The number of correlations linking methylation cycle SNPS (single nucleotide polymorphisms) to various disease is growing. In this case, researching in Italy found three gene SNPS in higher frequencies for patients with vitiligo. This autoimmune attack on one’s skin melanin cells leaves behind an absence of pigment in coalescing patches. Stopping its progression across the patient’s body and reversing the past depigmentation stands as a challenge to conventional medicine and functional medicine. In functional medicine, we can sometimes see improvement if we can identify the trigger for the immune dysfunction.
These Italian researches compared patients with vitiligo to a control group without the autoimmune disease. Three methylation cycle genes stood out as being more frequent in the vitiligo patients: MTHFR, CBS, and MTRR. MTHFR 677 homozygous states were found at a statistically higher rate in vitiligo patients along with CBS 278TT and MTHRR 66GG patients. The CBS enzyme (cystathionine-beta-synthase) and the MTRR enzyme (methionine-synthase-reductase) are involved in the methylation cycle and its accompanying tran-sulfuration branch.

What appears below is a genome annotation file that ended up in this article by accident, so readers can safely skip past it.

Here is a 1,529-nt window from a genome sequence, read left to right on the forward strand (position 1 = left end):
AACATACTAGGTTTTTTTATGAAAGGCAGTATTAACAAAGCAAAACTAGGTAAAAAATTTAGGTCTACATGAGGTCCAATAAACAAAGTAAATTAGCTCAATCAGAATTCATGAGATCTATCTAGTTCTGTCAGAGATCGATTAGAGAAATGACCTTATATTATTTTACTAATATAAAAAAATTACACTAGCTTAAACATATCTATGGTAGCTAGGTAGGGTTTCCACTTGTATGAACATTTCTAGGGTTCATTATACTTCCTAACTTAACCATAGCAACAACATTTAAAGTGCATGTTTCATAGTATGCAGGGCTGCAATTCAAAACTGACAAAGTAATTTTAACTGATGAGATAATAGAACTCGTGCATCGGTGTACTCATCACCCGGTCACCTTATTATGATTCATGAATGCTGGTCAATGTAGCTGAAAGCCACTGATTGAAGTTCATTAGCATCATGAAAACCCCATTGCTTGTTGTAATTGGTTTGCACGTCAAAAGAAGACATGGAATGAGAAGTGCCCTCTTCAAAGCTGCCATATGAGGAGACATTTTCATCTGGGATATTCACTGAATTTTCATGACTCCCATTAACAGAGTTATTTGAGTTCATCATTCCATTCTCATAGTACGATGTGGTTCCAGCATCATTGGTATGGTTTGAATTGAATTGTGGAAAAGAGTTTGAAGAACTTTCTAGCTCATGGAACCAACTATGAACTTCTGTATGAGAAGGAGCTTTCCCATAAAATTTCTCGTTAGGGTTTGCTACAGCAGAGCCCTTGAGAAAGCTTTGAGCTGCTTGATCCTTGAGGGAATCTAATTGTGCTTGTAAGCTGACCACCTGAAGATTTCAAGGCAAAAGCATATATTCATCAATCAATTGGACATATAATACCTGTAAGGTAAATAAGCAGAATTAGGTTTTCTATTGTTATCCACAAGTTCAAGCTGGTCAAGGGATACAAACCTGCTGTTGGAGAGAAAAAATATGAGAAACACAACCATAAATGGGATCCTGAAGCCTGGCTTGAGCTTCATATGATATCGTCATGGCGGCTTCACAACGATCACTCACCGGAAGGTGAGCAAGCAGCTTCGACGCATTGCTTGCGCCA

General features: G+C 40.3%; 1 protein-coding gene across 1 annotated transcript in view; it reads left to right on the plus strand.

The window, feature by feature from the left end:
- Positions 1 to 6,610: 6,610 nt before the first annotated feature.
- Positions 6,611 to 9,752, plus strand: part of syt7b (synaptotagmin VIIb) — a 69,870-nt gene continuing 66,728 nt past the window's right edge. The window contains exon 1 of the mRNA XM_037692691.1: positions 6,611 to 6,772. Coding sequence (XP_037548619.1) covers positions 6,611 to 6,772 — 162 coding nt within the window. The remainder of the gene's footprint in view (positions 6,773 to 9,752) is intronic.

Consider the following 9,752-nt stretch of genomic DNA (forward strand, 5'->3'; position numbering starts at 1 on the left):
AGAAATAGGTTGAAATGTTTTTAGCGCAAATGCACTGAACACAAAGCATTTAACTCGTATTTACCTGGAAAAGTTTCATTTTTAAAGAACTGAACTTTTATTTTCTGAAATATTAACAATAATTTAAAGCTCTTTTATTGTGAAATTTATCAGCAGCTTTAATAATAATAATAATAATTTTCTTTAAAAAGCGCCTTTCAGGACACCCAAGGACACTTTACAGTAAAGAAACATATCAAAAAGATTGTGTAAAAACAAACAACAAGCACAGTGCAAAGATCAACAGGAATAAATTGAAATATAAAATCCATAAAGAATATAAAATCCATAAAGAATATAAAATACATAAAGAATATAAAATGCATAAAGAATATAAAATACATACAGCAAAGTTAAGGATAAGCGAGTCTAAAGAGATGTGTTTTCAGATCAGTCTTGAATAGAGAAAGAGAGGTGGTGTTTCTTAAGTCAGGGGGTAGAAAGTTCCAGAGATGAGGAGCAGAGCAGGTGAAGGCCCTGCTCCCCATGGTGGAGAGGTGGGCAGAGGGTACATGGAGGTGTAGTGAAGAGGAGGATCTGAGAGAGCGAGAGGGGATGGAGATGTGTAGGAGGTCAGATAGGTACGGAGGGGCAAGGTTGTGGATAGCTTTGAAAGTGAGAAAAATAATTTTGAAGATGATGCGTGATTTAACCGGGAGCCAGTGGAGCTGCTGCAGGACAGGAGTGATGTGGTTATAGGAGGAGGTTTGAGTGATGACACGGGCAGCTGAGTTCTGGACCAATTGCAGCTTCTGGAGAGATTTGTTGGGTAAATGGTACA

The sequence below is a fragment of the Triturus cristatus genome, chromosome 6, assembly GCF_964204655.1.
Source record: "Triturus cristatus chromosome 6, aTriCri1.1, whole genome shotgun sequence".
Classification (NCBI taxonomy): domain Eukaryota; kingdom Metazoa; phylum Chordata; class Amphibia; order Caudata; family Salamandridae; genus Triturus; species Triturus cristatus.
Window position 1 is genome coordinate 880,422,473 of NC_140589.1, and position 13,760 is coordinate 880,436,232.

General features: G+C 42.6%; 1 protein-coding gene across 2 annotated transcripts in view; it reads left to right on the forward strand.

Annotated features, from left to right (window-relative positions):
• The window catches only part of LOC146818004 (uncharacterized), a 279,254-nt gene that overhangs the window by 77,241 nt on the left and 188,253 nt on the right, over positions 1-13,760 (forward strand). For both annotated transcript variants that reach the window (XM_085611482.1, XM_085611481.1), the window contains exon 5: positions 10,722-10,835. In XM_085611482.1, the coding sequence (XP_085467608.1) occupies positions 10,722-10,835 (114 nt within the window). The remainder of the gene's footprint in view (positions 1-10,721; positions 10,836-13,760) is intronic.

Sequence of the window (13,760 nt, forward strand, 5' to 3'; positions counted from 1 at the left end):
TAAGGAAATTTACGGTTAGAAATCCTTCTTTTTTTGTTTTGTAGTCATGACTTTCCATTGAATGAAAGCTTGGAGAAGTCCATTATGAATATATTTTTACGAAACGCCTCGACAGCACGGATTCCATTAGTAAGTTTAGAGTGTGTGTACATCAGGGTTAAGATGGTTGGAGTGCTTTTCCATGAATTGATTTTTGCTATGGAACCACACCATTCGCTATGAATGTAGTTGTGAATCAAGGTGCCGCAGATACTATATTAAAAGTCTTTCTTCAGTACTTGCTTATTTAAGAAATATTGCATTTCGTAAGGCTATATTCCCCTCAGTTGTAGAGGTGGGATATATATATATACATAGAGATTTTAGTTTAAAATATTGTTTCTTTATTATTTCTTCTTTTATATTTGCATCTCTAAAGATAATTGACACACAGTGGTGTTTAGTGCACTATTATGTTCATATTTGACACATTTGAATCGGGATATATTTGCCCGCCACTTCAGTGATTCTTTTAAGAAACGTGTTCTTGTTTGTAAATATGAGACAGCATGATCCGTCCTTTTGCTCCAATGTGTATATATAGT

The mechanism for this correlation remains unexplained and does any idea if addressing these snps and/or methylation cycle vitamins would make a difference in disease progression. It only hints at the importance of the methylation cycle and its enzymes to both health and illness. This appears to be the first genetic predisposition (according to the researchers) with vitiligo. Hopefully, others will pursue this discovery and shed more light into the connections.
At Sanctuary, we will file this information away and look forward to how we might incorporate this into the care of our vitiligo patients in coming years. Just another tool to help patients live healthier more abundant lives.
Benincasa, G. Di Spigna, C. Cappelli, R. Di Francia, M. Ottaiano, M. Sansone,
L. Iodice, E. De Marinis, L. Postiglione
High incidence of MTHFR, CBS, and MTRR polymorphisms in vitiligo patients. Preliminary report in a retrospective study
Rev Med Pharmacol Sci
Vol. 23 – N. 2